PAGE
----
The legal marijuana market in the United States hauled in over $8 billion last year, according to Matt Karnes of GreenWave Advisors. That's a lot of money. Americans spend about $50 billion per year on pot, however. So, there's still a lot of opportunity for growth, especially for top marijuana retailers MedMen Enterprises (OTC:MMNFF), Curaleaf Holdings (OTC:CURLF), and Trulieve Cannabis (OTC:TCNNF).

These retailers could see their sales skyrocket as more states pass pro-pot laws and existing markets mature, making them top marijuana stocks to watch in 2019.

No. 1: Medmen Enterprises

A game-changing acquisition that would significantly increase its retail footprint could close later this year, and if so, MedMen could be in a prime position to become one of the biggest marijuana retailers.

A woman holds her hands as if looking through a pair of binoculars.

IMAGE SOURCE: GETTY IMAGES.

MedMen already operates 20 dispensaries in five states, including nine stores in California . However, if its acquisition of PharmaCann goes off without a hitch, it will operate 30 stores, with an opportunity to open 78 stores in 12 states.

In January, the retailer released preliminary fourth-quarter financials that show its existing dispensaries are going gangbusters. Its systemwide revenue increased 40% quarter over quarter to $30 million in Q4. Including stores it's announced it is buying, revenue was $50 million in the quarter.

The company didn't provide any bottom-line figures, but it did say its gross margin improved to 54% from 45% in the previous quarter.

MedMen's official financials should be announced Feb. 27, so investors will want to watch for any updates to the timeline for closing its PharmaCann acquisition. Also, it will be important to see if it updates plans for new store openings. Currently, MedMen is targeting 16 new locations in 2019, including 12 stores in Florida.

Investors shouldn't expect MedMen to offer up profit, though. Its expansion plans mean it's spending hand over fist rightly to establish a foothold in this market.

No. 2: Curaleaf Holdings

Not including MedMen's PharmaCann purchase, Curaleaf operates the biggest network of marijuana dispensaries.

It's got 42 retail stores open and it hopes to have 69 stores up and running by the end of 2019. Additionally, Curaleaf is a vertically integrated cannabis company. It grows marijuana at 12 locations, operates 10 facilities, and stocks its shelves mostly with its own products.

In the past, the bulk of its revenue has come from medical marijuana sales, but recreational sales could account for a growing share of sales following the passing of adult-use laws in key states. Since medical marijuana typically offers higher gross margins than recreational marijuana, investors will want to see what proportion of revenue comes from adult-use markets in 2019 and what impact product mix has on margin.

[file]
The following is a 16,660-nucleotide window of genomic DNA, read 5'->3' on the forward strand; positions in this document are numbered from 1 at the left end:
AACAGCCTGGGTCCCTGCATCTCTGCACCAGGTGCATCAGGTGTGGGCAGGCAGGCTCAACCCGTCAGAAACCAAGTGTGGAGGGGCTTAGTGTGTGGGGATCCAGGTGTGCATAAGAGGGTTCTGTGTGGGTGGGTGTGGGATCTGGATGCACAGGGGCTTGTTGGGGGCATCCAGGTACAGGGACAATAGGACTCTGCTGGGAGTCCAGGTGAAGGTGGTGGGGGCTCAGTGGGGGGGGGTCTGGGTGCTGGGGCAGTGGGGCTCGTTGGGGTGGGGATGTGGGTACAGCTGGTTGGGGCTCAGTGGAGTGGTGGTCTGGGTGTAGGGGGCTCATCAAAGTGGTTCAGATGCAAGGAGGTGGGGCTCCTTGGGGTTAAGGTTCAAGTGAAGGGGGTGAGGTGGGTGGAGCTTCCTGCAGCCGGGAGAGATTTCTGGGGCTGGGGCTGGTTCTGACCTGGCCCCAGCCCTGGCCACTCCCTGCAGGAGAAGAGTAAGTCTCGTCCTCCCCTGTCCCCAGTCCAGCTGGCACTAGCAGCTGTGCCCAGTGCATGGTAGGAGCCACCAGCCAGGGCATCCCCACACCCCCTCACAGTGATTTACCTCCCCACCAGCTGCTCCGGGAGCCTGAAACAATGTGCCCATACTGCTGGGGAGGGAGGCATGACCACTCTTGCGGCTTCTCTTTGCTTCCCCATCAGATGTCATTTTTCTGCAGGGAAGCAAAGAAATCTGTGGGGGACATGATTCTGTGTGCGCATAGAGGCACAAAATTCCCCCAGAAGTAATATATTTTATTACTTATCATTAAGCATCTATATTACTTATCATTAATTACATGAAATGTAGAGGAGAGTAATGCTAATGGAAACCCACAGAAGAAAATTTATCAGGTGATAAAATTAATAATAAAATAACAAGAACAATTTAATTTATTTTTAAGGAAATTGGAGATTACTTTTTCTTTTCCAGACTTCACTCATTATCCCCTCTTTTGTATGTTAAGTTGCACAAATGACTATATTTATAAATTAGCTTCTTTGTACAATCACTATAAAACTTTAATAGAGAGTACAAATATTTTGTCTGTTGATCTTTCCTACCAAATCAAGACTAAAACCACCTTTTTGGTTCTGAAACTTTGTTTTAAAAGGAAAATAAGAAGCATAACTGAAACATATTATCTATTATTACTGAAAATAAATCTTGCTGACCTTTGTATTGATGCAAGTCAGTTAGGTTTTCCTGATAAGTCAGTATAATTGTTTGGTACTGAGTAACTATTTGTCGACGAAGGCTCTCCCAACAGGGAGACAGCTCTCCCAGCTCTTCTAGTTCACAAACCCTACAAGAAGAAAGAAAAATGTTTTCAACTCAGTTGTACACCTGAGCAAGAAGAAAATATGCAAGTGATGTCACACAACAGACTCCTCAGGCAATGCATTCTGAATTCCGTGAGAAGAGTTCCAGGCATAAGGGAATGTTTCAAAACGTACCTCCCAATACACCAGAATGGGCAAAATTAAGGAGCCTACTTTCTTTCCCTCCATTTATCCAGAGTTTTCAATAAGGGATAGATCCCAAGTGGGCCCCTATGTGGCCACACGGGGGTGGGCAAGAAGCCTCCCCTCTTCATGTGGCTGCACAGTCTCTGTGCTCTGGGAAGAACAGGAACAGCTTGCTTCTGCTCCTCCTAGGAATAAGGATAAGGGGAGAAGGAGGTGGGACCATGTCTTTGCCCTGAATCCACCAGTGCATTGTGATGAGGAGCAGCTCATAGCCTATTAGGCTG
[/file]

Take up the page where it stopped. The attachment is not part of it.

Marijuana investors should also keep an eye on how Curaleaf's expansion plans impact its income statement. Most of Curaleaf's stores are on the East Coast, including 22 locations in Florida, and its goal is to open about one store per week this year, including 13 locations in Florida.

Marijuana products inside two miniature shopping carts.

IMAGE SOURCE: GETTY IMAGES.

No. 3: Trulieve Cannabis

Speaking of Florida, investors are going to want to keep an eye on Trulieve Cannabis' performance there this year. Trulieve operates 24 marijuana stores in Florida, plus a delivery service that accounts for about 10% of its sales. Its annual grow capacity is 19,429 kilograms and management estimates its market share is 65% in Florida.

Florida accounts for all its revenue right now, but the company recently orchestrated deals to expand into Massachusetts and California. Nevertheless, it's still going to be heavily reliant on the Sunshine State, where it hopes to have 30 stores open by the end of March. According to GreenWave Advisors, marijuana sales in Florida will increase 165% this year to $557 million. 

It will be important to know whether increasing competition in Florida challenges Trulieve's market share this year and if management can open stores in new markets without taking too big of a toll on its bottom line. Currently, Trulieve is the only one of these three cannabis retailers that's turning a profit. Its revenue was $28.3 million in Q3 2018, up from $19.7 million in 2017, and its operating income was $11.6 million in the third quarter, excluding fair value adjustments.

In November, management said revenue could reach $214 million in 2019 and $291 million in 2020. When the company reports its fourth-quarter financials, it will be interesting to see if those forecasts get updated and if management updates insider plans to sell shares. When Trulieve's lock-up period expired last month, insiders said they wouldn't sell 75.5 million of the 98 million shares possible before July 25. If that timeline remains, then insider selling this summer could create a stiff headwind to the share price.

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